The “Creasman presumption” held that, absent any evidence to the contrary, the way property was titled at the end of a cohabitational relationship was presumed to be the way the parties intended. The “exceptions” to the Creasman presumption should be the rule to ensure the flexibility required by equity in these types of cases, while keeping distinct the lines between marriage and cohabitation. To promote this thesis, Part II discusses the facts of Creasman and then dispels the myth of importance surrounding its presumption. Part III reviews the facts of In re Marriage of Lindsey, looks at whether cohabitation and marriage can ever be analogous, then attempts to identify trends and find predictability in the cases between Lindsey and Connell. Part IV summarizes the facts of Connell and concludes that statutory analogy produces no better results than existing equitable doctrines, while leading to much greater unpredictability. Finally, Part V argues that the Creasman “exceptions” offer an equitable and more predictable way of distributing cohabitational property in a manner that meets the expectations of the cohabitants without infringing upon the legal relationship of marriage.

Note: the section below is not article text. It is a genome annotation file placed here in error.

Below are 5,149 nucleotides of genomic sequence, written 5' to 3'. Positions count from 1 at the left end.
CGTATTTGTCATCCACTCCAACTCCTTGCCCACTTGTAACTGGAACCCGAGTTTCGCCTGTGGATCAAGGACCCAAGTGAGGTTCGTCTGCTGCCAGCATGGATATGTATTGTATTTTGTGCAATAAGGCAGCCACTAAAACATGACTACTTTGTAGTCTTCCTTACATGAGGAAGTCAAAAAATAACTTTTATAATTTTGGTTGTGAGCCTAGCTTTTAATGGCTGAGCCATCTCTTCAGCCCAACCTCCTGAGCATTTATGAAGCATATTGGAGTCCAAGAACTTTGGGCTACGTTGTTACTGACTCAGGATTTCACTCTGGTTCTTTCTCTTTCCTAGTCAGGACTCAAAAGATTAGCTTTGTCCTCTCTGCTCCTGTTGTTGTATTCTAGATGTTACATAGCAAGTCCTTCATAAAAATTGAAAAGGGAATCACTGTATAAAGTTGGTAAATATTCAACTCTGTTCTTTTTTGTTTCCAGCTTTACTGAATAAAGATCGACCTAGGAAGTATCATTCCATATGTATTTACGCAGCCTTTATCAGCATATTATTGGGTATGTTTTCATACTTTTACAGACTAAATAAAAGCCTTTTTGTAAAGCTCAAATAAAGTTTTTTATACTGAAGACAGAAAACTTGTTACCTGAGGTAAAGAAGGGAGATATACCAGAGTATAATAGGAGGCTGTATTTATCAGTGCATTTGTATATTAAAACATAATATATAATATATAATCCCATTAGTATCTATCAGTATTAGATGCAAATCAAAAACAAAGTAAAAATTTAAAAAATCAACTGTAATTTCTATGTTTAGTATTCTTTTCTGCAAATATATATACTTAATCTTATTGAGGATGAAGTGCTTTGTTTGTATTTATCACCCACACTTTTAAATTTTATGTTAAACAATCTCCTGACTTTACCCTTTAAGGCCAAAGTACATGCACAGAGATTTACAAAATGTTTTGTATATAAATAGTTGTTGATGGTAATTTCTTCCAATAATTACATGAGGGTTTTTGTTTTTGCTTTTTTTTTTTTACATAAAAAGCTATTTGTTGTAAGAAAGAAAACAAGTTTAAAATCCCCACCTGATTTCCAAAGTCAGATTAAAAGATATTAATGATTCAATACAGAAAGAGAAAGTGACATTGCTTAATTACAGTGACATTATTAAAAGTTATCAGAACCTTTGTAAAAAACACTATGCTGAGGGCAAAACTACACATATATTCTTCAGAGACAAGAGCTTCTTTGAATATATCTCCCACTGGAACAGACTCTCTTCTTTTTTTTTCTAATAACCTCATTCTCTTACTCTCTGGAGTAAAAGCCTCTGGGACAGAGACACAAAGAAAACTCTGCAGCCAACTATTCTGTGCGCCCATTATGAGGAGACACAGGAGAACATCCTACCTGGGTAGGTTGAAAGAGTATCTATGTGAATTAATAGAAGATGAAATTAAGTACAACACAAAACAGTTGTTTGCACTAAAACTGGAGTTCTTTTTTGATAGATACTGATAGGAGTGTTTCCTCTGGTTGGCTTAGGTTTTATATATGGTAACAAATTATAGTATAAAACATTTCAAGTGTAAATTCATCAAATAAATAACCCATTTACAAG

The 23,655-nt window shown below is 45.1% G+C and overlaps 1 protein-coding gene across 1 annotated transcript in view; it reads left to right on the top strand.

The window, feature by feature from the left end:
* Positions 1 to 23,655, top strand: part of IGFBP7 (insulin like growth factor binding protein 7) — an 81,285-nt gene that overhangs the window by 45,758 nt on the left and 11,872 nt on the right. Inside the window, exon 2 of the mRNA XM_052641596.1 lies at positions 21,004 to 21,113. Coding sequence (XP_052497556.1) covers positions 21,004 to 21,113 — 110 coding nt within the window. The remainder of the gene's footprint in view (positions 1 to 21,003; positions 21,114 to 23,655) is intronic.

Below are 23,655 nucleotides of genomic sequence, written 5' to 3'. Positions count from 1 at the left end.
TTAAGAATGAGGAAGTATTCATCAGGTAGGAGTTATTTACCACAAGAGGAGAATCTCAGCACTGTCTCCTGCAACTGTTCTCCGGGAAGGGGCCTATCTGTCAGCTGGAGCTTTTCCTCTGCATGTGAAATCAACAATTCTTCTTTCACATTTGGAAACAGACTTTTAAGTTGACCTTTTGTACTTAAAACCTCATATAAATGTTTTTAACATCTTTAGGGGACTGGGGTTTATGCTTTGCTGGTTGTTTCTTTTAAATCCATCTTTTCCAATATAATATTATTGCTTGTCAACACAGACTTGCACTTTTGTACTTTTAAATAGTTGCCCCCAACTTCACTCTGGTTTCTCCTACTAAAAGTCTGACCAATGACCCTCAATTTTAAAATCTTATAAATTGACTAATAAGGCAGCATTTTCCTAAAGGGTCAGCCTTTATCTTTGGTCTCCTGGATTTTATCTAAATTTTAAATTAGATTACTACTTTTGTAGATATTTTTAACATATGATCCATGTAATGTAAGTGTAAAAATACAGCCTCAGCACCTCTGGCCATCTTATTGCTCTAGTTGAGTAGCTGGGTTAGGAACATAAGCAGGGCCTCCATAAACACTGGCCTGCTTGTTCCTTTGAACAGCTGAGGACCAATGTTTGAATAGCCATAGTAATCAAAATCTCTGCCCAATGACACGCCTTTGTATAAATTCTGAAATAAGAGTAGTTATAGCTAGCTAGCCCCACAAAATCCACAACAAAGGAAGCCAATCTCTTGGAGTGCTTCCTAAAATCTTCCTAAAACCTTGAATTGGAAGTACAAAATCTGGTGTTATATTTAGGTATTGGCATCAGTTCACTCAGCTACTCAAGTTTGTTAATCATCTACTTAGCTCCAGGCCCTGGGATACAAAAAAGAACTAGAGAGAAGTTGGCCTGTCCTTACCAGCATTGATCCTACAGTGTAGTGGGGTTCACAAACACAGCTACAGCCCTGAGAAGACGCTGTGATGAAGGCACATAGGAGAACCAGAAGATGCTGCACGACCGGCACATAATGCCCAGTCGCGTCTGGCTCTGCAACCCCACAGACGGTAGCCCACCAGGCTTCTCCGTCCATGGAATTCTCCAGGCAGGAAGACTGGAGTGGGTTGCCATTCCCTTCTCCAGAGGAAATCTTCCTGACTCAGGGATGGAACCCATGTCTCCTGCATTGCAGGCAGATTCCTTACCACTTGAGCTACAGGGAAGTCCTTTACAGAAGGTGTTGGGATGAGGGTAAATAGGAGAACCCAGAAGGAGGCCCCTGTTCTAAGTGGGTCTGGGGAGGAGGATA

Jennifer L. King, First Comes Love, Then Comes Marriage? Applying Washington's Community Property Marriage Statutes to Cohabitational Relationships, 20 SEATTLE U. L. REV. 543 (1997).